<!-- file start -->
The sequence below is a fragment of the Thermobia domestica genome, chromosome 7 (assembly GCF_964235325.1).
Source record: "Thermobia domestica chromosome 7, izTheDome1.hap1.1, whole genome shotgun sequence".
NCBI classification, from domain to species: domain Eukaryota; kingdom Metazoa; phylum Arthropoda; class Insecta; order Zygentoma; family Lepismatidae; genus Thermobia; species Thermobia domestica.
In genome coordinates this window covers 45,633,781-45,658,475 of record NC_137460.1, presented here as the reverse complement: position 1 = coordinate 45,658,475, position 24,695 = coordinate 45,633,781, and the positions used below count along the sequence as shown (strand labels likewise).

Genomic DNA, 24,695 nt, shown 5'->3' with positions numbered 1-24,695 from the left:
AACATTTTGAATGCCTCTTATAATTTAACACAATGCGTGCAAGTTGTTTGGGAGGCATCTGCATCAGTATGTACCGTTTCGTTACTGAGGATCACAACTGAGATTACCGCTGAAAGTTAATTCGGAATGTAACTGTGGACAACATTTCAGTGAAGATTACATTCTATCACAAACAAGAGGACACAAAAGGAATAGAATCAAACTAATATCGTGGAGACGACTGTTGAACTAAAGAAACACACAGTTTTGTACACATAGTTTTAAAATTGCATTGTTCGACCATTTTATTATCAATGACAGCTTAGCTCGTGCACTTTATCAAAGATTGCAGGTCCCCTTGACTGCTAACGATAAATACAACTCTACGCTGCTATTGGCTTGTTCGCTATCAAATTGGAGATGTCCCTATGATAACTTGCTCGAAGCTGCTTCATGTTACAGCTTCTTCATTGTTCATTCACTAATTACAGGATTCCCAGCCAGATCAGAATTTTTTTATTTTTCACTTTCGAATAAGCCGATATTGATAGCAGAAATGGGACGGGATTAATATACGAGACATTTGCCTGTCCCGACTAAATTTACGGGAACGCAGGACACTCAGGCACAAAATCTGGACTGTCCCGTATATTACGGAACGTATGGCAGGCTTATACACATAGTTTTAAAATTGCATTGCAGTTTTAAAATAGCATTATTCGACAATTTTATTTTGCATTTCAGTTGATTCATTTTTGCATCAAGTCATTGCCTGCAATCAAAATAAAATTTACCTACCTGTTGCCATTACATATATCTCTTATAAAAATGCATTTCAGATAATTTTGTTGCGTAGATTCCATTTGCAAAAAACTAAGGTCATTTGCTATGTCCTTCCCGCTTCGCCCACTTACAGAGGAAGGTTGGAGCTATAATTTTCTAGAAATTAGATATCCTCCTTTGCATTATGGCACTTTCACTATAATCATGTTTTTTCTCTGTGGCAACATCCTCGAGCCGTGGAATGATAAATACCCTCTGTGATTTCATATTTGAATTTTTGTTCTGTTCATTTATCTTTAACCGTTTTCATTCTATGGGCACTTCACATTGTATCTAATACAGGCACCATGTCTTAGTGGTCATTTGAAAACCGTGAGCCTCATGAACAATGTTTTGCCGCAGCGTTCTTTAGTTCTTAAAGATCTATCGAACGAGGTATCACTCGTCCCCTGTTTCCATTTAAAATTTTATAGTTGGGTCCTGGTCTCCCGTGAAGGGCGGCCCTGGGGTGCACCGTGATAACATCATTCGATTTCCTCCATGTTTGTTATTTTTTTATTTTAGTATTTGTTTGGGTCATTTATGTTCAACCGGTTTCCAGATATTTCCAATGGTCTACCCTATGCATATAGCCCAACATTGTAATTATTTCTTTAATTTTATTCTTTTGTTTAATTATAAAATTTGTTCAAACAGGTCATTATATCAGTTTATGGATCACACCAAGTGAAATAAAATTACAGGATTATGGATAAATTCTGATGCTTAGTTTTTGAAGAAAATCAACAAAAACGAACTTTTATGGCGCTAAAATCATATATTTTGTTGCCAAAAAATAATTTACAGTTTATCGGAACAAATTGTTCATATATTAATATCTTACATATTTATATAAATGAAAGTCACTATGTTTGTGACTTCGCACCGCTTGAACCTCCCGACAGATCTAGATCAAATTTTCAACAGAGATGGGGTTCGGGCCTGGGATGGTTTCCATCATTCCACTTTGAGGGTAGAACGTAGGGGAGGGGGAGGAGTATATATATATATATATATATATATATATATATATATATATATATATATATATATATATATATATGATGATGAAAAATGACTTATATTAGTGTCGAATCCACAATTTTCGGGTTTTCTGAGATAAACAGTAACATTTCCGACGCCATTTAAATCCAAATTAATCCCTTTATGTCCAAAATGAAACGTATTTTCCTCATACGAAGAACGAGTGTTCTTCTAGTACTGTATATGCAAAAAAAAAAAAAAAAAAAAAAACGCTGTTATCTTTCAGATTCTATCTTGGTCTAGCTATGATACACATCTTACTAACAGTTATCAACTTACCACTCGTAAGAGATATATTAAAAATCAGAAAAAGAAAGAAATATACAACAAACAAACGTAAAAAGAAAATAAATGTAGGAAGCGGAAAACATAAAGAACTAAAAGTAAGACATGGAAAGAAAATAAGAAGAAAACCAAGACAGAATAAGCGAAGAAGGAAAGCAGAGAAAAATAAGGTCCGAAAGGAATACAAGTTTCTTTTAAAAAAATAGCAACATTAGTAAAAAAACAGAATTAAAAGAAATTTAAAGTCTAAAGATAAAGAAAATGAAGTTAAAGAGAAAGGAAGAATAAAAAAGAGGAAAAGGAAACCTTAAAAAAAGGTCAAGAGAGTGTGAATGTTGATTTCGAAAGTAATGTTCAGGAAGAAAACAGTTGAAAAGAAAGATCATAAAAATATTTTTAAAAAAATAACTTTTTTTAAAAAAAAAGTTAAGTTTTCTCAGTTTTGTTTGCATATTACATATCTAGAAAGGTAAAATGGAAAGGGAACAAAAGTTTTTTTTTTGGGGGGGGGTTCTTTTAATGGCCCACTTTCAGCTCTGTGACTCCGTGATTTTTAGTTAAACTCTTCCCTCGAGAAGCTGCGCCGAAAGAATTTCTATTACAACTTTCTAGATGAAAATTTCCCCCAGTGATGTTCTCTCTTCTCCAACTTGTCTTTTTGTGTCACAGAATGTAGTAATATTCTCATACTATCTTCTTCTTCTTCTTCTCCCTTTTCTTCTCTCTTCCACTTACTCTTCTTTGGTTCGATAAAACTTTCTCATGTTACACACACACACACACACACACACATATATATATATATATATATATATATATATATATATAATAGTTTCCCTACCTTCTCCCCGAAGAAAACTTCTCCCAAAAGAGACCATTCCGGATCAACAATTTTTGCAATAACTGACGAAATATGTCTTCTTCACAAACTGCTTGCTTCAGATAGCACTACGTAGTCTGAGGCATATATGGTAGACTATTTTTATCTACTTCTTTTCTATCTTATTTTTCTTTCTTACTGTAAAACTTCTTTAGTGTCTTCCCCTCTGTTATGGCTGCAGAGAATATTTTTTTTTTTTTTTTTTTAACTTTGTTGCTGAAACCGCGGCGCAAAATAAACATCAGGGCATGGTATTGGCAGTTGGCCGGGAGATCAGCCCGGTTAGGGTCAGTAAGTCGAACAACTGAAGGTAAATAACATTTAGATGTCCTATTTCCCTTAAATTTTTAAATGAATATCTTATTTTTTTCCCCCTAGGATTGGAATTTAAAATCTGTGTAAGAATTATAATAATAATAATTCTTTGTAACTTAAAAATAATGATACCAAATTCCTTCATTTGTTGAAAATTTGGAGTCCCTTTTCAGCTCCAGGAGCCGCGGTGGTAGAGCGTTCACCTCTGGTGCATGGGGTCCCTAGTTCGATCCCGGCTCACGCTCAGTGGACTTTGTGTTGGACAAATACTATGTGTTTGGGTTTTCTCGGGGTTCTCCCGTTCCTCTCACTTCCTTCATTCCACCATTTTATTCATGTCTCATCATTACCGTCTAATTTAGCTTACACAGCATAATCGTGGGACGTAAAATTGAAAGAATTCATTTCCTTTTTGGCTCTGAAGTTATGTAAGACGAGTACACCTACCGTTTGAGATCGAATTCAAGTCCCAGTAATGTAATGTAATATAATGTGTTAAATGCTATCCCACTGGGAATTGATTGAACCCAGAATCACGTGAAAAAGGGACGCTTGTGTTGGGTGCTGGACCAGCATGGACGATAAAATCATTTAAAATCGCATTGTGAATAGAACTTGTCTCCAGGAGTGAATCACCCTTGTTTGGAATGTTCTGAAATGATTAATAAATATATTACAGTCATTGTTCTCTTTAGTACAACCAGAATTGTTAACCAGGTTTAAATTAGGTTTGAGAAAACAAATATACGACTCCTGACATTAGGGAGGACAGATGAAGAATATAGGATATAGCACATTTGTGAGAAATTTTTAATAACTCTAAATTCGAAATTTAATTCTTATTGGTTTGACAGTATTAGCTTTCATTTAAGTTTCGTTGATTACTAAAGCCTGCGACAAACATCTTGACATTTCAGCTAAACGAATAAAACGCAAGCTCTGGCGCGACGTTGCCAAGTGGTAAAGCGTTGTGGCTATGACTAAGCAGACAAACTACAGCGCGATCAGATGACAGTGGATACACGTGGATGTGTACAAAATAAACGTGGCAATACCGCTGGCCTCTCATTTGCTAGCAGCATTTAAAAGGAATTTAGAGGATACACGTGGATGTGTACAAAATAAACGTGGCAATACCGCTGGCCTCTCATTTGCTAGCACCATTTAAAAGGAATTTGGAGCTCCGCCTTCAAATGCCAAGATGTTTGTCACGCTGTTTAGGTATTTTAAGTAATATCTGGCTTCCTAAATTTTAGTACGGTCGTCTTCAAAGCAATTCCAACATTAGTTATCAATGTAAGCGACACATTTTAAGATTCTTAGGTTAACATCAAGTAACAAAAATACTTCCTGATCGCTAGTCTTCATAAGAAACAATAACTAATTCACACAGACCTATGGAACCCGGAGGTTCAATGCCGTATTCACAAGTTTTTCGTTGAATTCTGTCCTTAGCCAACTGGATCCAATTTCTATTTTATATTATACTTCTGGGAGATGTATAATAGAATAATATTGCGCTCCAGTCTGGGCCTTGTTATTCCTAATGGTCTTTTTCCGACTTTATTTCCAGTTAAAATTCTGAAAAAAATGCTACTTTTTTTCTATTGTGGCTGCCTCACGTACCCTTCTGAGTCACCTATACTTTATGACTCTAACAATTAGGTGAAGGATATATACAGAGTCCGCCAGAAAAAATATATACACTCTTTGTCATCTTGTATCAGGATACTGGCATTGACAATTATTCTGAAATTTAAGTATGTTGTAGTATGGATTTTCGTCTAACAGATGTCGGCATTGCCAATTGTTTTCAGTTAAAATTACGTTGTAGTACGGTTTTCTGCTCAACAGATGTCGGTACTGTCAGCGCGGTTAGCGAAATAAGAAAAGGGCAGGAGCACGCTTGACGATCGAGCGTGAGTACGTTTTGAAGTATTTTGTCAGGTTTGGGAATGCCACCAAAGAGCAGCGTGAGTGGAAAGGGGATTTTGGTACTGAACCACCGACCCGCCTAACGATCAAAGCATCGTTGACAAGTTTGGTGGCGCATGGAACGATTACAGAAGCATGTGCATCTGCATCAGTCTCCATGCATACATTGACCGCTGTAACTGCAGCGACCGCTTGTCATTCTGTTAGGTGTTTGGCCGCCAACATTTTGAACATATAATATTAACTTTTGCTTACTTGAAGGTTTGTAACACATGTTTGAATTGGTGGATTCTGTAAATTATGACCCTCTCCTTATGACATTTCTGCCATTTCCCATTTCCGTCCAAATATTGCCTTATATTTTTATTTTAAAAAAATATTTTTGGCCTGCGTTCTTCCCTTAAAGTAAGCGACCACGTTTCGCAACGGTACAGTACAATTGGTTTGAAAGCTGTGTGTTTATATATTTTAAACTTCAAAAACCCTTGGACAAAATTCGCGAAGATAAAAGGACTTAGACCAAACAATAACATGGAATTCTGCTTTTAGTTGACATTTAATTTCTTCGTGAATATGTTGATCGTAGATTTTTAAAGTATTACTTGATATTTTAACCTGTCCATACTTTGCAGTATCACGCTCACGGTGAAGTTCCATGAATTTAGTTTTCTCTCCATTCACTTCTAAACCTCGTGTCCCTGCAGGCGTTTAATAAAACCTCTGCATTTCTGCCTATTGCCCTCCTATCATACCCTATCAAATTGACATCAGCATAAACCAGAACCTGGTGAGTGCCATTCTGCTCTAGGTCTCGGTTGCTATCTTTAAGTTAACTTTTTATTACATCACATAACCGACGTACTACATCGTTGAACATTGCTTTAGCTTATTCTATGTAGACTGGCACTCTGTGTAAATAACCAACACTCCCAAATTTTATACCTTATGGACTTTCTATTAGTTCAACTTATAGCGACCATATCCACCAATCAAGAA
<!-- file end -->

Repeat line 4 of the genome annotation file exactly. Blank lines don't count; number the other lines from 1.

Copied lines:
In genome coordinates this window covers 45,633,781-45,658,475 of record NC_137460.1, presented here as the reverse complement: position 1 = coordinate 45,658,475, position 24,695 = coordinate 45,633,781, and the positions used below count along the sequence as shown (strand labels likewise).